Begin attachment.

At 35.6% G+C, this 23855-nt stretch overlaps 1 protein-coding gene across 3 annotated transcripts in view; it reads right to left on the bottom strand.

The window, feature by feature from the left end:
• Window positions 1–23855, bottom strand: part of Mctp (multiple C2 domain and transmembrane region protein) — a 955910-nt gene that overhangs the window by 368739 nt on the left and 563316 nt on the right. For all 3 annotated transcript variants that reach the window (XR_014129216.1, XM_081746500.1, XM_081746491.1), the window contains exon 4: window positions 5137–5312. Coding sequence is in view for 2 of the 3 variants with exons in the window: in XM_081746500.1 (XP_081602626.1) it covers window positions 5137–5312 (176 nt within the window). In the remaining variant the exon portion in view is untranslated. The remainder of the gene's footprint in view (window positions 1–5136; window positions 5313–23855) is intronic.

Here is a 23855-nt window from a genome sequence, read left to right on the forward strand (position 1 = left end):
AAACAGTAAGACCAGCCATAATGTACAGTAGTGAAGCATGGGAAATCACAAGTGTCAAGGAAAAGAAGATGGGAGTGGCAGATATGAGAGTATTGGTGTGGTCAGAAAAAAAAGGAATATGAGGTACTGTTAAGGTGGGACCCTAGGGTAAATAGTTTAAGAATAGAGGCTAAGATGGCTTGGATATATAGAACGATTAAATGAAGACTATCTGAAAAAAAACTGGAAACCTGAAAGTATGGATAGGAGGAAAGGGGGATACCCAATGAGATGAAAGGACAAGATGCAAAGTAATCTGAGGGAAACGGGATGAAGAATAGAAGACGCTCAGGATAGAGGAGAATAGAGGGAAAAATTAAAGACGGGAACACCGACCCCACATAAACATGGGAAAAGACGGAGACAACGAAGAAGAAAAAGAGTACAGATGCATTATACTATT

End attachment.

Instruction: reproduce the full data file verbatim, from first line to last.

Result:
At 35.6% G+C, this 23855-nt stretch overlaps 1 protein-coding gene across 3 annotated transcripts in view; it reads right to left on the bottom strand.

The window, feature by feature from the left end:
• Window positions 1–23855, bottom strand: part of Mctp (multiple C2 domain and transmembrane region protein) — a 955910-nt gene that overhangs the window by 368739 nt on the left and 563316 nt on the right. For all 3 annotated transcript variants that reach the window (XR_014129216.1, XM_081746500.1, XM_081746491.1), the window contains exon 4: window positions 5137–5312. Coding sequence is in view for 2 of the 3 variants with exons in the window: in XM_081746500.1 (XP_081602626.1) it covers window positions 5137–5312 (176 nt within the window). In the remaining variant the exon portion in view is untranslated. The remainder of the gene's footprint in view (window positions 1–5136; window positions 5313–23855) is intronic.

Here is a 23855-nt window from a genome sequence, read left to right on the forward strand (position 1 = left end):
AAACAGTAAGACCAGCCATAATGTACAGTAGTGAAGCATGGGAAATCACAAGTGTCAAGGAAAAGAAGATGGGAGTGGCAGATATGAGAGTATTGGTGTGGTCAGAAAAAAAAGGAATATGAGGTACTGTTAAGGTGGGACCCTAGGGTAAATAGTTTAAGAATAGAGGCTAAGATGGCTTGGATATATAGAACGATTAAATGAAGACTATCTGAAAAAAAACTGGAAACCTGAAAGTATGGATAGGAGGAAAGGGGGATACCCAATGAGATGAAAGGACAAGATGCAAAGTAATCTGAGGGAAACGGGATGAAGAATAGAAGACGCTCAGGATAGAGGAGAATAGAGGGAAAAATTAAAGACGGGAACACCGACCCCACATAAACATGGGAAAAGACGGAGACAACGAAGAAGAAAAAGAGTACAGATGCATTATACTATT